|Felbamate||12 (38)||15 (46)||5 (16)|
|Fosphenytoin||9 (28)||18 (56)||5 (16)|
|Gabapentin||25 (78)||6 (19)||1 (3)|
|Lamotrigine||32 (100)||0 (0)||0 (0)|
|Lorazepam||22 (69)||7 (22)||3 (9)|
|Nitrazepam||30 (94)||2 (6)||0 (0)|
|Oxcarbazepine||15 (47)||11 (34)||6 (19)|
|Phenobarbital||31 (97)||0 (0)||1 (3)|
|Phenytoin||32 (100)||0 (0)||0 (0)|
|Primidone||32 (100)||0 (0)||0 (0)|
|Sulthiame||10 (31)||19 (60)||3 (9)|
|Tiagabine||13 (41)||16 (50)||3 (9)|
|Topiramate||25 (78)||7 (22)||0 (0)|
|Valproate||32 (100)||0 (0)||0 (0)|
|Vigabatrin||26 (81)||5 (16)||1 (3)|
The pattern of registered versus nonregistered drugs varies between the groups. In the Western group, ethosuximide (ESM), gabapentin (GBP), nitrazepam (NTZ), topiramate (TPM), and vigabatrin (VGB) were registered in all countries. In the Central group, the additional registered drugs were acetazolamide (ACZ), clobazam (CLB), GBP, NTZ, phenobarbital (PB), TPM, and VGB. In the Eastern group of countries, ESM and PB were registered, and in the Southern group, lorazepam (LZP), PB, and VGB were registered in all countries. Additional drugs (not asked for in the EESI but reported by chapters) available in the Western group of countries were barbexaclone, ethadione, mephenytoin (MPH), midazolam (MDL), piracetam, stiripentol (STP), tetracasactid, and zonisamide (ZNS). In the Southern group, barbexaclone and buxamina were mentioned. Several chapters commented that registration of a certain drug may be limited to very specific conditions or age groups only.
The economic availability of AEDS was another topic. Several systems of reimbursement could be discerned among the 25 chapters that answered this question. These could be divided as follows:
- 1All registered AEDs are 100% reimbursed. This was reported by 12 chapters from all groups. Several chapters, however, commented that in some cases, the reimbursement would depend on the kind of insurance the patient had. In other cases, the reimbursement would depend on regional funds.
- 2A variable percentage of reimbursement was paid, from 100% for older AEDs to much less for the newer drugs. Eight chapters, particularly from Eastern and Southern Europe, reported this system.
- 3A general percentage of reimbursement was paid up to an annual “ceiling” for total drug cost for individual patients. Three chapters in the Western group reported this system.
- 4A fixed percentage of reimbursement was paid across all AEDs (one country).
- 5No reimbursement at all (one country).
Economic availability of epilepsy care
Hospital care is public and free of charge in the majority of the European countries, although some have a patient fee. As illustrated in Table 4, epilepsy care is most commonly free in the Southern and Central countries, whereas several of the countries in the Western group have patient fees. In some Eastern European countries, difficulties are found with financial support, and one country reported no financial support at all and had in recent years relied on help from the Red Cross.
|Public (free of charge)||Partly free (patient fee)||No financial support|
(n = 12)
(n = 7)
(n = 4)
(n = 9)
(N = 32)
(n = 12)
(n = 7)
(n = 4)
(n = 9)
(N = 32)
(n = 12)
(n = 7)
(n = 4)
(n = 9)
(N = 32)
Provision of basic epilepsy care
The Chapters were asked to rate which categories of physicians usually provide basic epilepsy care (diagnosis and first-line treatment) to different categories of epilepsy patients in two different settings: the best-provided and the least-provided areas. Several categories of physicians could be considered for each choice. In most cases, the assessments about the provision of basic epilepsy care were personal, by the chapter representative answering the EESI. A limited number of chapters had answers based on nationally or internationally published reports about the provision of epilepsy care (2–8).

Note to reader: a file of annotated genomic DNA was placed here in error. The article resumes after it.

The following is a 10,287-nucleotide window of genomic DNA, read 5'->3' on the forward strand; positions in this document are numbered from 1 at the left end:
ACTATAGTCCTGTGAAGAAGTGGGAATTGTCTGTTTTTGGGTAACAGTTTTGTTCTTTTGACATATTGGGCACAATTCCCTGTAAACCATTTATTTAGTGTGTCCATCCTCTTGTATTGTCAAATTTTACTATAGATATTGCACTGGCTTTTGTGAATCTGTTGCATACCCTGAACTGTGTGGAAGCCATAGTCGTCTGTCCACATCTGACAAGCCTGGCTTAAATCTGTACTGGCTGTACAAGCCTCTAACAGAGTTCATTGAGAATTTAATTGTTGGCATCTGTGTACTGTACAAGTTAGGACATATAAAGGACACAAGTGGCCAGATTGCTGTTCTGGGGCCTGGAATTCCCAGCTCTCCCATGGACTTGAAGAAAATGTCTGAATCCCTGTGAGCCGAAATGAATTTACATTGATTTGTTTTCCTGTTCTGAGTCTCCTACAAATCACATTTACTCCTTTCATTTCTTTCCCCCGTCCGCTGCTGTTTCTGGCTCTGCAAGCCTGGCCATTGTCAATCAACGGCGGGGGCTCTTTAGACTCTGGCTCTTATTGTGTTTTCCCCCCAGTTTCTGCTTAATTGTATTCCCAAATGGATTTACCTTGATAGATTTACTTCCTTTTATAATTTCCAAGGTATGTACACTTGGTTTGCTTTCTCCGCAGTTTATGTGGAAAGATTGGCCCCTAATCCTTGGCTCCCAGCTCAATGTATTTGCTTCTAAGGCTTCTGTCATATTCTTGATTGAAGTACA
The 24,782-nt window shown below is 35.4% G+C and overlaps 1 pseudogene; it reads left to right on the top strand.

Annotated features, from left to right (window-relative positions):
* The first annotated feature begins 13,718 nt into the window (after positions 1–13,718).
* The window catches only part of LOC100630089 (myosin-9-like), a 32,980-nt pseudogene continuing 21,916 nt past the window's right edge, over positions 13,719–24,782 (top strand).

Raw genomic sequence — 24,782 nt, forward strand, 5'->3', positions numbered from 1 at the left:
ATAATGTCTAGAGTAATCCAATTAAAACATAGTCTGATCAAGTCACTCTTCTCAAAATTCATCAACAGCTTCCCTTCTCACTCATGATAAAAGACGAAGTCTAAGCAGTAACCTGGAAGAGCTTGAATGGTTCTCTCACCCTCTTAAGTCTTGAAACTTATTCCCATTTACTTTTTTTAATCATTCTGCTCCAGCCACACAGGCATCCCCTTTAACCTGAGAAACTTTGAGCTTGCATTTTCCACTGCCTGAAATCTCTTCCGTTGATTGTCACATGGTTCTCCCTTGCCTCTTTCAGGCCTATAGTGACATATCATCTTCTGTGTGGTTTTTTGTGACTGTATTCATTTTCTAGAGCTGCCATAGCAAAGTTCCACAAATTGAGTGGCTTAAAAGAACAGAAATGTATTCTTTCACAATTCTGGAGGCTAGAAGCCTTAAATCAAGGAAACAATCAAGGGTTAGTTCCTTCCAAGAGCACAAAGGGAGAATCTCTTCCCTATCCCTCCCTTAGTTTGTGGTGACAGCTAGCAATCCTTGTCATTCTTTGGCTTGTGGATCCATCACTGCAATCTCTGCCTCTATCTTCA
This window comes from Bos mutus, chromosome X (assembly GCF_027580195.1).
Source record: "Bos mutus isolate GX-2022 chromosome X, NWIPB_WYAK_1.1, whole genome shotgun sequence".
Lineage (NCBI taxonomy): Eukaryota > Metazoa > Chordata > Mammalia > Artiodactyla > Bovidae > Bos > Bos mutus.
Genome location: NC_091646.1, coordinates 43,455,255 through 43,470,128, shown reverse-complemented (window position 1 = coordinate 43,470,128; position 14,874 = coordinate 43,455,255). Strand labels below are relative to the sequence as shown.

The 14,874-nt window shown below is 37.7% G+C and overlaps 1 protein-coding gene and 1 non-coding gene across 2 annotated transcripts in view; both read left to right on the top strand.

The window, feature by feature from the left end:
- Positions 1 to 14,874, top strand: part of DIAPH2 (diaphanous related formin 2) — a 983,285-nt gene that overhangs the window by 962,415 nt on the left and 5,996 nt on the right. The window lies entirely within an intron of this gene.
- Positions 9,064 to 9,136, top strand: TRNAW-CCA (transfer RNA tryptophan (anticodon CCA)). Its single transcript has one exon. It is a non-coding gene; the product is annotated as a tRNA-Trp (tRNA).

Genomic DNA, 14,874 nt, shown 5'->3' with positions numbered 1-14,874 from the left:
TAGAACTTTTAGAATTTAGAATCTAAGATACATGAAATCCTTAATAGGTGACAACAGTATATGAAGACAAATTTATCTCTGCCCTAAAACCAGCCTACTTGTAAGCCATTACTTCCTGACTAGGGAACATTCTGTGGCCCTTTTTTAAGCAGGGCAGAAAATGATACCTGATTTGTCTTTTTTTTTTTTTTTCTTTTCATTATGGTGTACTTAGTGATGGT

As illustrated in Table 5, adults are most commonly treated by neurologists, children by pediatric neurologists, the elderly by neurologists, and the cognitively impaired equally by neurologists and pediatric neurologists in the best-provided (usually urban) areas. It is, however, also common for children with epilepsy to be treated by pediatricians. A proportion of patients in all groups are treated by general practitioners. The cognitively impaired patients with epilepsy are those for whom the care is most divided between different specialities: general practitioners, neurologists, pediatric neurologists, pediatricians, and psychiatrists. Psychiatrists to a certain extent provide services for cognitively impaired patients with epilepsy all across Europe, but in Eastern Europe, they are reported to provide care commonly to adults and elderly with epilepsy, and child psychiatrists to some extent provide care to children with epilepsy.
|General practitioners||9 (28)||4 (13)||12 (38)||9 (28)|
|Internists||2 (6)||1 (3)||2 (6)||2 (6)|
|Neurologists||28 (88)||6 (19)||25 (78)||17 (53)|
|Pediatricians||2 (6)||19 (59)||2 (6)||7 (22)|
|Pediatric neurologists||1 (3)||24 (75)||1 (3)||16 (50)|
|Psychiatrists||4 (13)||0 (0)||3 (9)||9 (28)|
|Child psychiatrists||0 (0)||2 (6)||0 (0)||2 (6)|
|Paramedics||1 (3)||1 (3)||1 (3)||1 (3)|
Some chapters stated that the provision of care is equal across the country, but for many, differences exist between rural and urban areas and sometimes north versus south. In the least-provided areas, there is less possibility for patients to see a specialist: fewer patients are seen by neurologists, pediatric neurologists, or pediatricians, and more are taken care of by general practitioners, internists, and in the Southern and Eastern group, even by paramedicals (Table 6).
|General practitioners||10 (31)||8 (25)||12 (38)||12 (38)|
|Internists||4 (13)||2 (6)||4 (13)||5 (16)|
|Neurologists||15 (47)||9 (28)||11 (34)||11 (34)|
|Pediatricians||0 (0)||14 (44)||0 (0)||6 (19)|
|Pediatric neurologists||0 (0)||9 (28)||0 (0)||5 (16)|
|Psychiatrists||1 (3)||0 (0)||2 (6)||6 (19)|
|Child psychiatrists||0 (0)||0 (0)||0 (0)||2 (6)|
|Paramedics||3 (9)||3 (9)||2 (6)||2 (6)|
Multidisciplinary epilepsy teams
All chapters except one stated that they have multidisciplinary epilepsy teams working in epilepsy, and 26 of 32 chapters reported having teams with epilepsy surgery programs. The number of epilepsy teams ranged from 0.07 to 5.3 per million inhabitants, with no clear difference between the geographic groups as to number of epilepsy teams per million inhabitants. Teams with epilepsy surgery programs ranged from 0.03 to 0.8 per million. Of the six countries without epilepsy surgery programs, five are from the Eastern and one from the Southern group.